Polluted water from urban environments filters through ecological naturalistic swales and ecological landscaped vegetation zones filter out large pollutant particles before they continue into the main wetlands. Smaller toxic metals, oils and chemicals are filtered by the roots of wetland plants and microscopic wetland organisms such as bacteria. Basins and ponds give the ability for excess storm water to flood into in times of heavy rain. These have enough ecological landscaped areas in the form of depressions and retention ponds to absorb the most extreme flooding events forcing new development to design in recreational seasonal flooding parkland spaces. New housing developments with ecological sustainable drainage landscapes designed in are valued at 10% higher due to their scenic value adding another boost to the incentives of ecological and sustainable development and landscaping.
Sustainable urban drainage systems improve water quality no matter what chemicals human environments throw at them. It is estimated that half the oils which end up in the sea are not from oil tankers but the surfaces from urban roads and car parks.
By incorporating SUDS into urban areas you offer the possibility of ecologically cleaner environments and water courses. The ecologically landscaped parks offer recreational potential and wildlife reserves for children to engage in outside learning activities. Benefits of such outside learning and exercise are becoming more scientifically verified in the media. The potential for local eco gardens and school outside community classrooms are accelerated by these kinds of sustainable landscaped spaces.
The future of sustainable urban drainage in our urban fabric seems to offer unlimited benefits to the wider ecosystem and local population in terms of economics and recreation. Safety is always an issue when it comes to standing water and young children. Today health and safety correctness combined with other social fears have led to fears for children playing outside in naturalised environments. With the acceleration in modern technology and digital entertainment problems such as obesity and a lacking in communication skills are also an ever worrying problem amongst our younger generation.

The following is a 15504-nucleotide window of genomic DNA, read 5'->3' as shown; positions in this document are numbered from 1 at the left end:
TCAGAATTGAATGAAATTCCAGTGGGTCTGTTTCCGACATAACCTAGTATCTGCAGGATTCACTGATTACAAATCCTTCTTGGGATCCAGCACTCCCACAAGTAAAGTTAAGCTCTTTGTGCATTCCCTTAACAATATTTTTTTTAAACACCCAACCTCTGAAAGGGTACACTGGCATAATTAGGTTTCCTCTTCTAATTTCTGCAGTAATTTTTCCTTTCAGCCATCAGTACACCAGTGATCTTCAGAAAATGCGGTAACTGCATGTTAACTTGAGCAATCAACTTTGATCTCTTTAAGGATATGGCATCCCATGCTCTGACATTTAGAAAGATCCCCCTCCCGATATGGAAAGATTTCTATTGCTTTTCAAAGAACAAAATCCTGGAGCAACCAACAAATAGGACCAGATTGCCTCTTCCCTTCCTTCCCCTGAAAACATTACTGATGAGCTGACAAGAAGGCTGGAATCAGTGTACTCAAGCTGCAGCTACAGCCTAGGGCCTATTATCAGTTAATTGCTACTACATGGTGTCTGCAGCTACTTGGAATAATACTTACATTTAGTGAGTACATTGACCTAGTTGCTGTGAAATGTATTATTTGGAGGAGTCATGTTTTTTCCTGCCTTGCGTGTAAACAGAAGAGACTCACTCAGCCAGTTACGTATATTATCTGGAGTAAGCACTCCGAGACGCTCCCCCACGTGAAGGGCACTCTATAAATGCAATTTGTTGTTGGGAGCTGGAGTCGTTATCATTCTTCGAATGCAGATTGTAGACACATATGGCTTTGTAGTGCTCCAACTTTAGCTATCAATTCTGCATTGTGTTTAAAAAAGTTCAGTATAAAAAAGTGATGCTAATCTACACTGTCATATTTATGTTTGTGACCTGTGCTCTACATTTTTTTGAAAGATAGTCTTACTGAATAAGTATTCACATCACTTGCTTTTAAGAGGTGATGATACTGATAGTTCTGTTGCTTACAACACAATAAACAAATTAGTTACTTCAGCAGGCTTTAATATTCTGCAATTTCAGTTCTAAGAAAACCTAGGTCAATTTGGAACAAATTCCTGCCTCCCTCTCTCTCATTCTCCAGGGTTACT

Safety features can be designed in including very densely vegetated pond sides including gently sloping ponds so they are safer than river. Children should be given the chance to access risks and experience water within the public realm. Natural wetland environments in public parks and gardens can be designed in a way that they are experienced but hard to actually access deep areas of standing water.
SUDS don’t just offer to save the economy thousands of pounds it offers the opportunity of recreation, education and sustainable urban water ecological management. By using good planning and ecological landscape techniques the future of our living environments can be a place for people and nature. Flooding and pollution of the natural hydraulic cycle can be a thing of the past.
For more information on Sustainable Urban Drainage Systems: 'Stormwater Design for Sustainable Development' is a thorough analysis and review of the subject with practical case studies of implementation.
Paul Nicolaides is a landscape Architect from North London and Director of Ecospaces Limited ecological Landscape design & build contractors. His ambition is to help accelerate change to a more sustainable ecological society. A society that plans its urban environments integrating agriculture, wildlife habitat, natural processes, recycling, industry, and sustainable urban drainage. Above all Paul aims to integrate these disciplines and realise there compatibility both on a local and landscape level.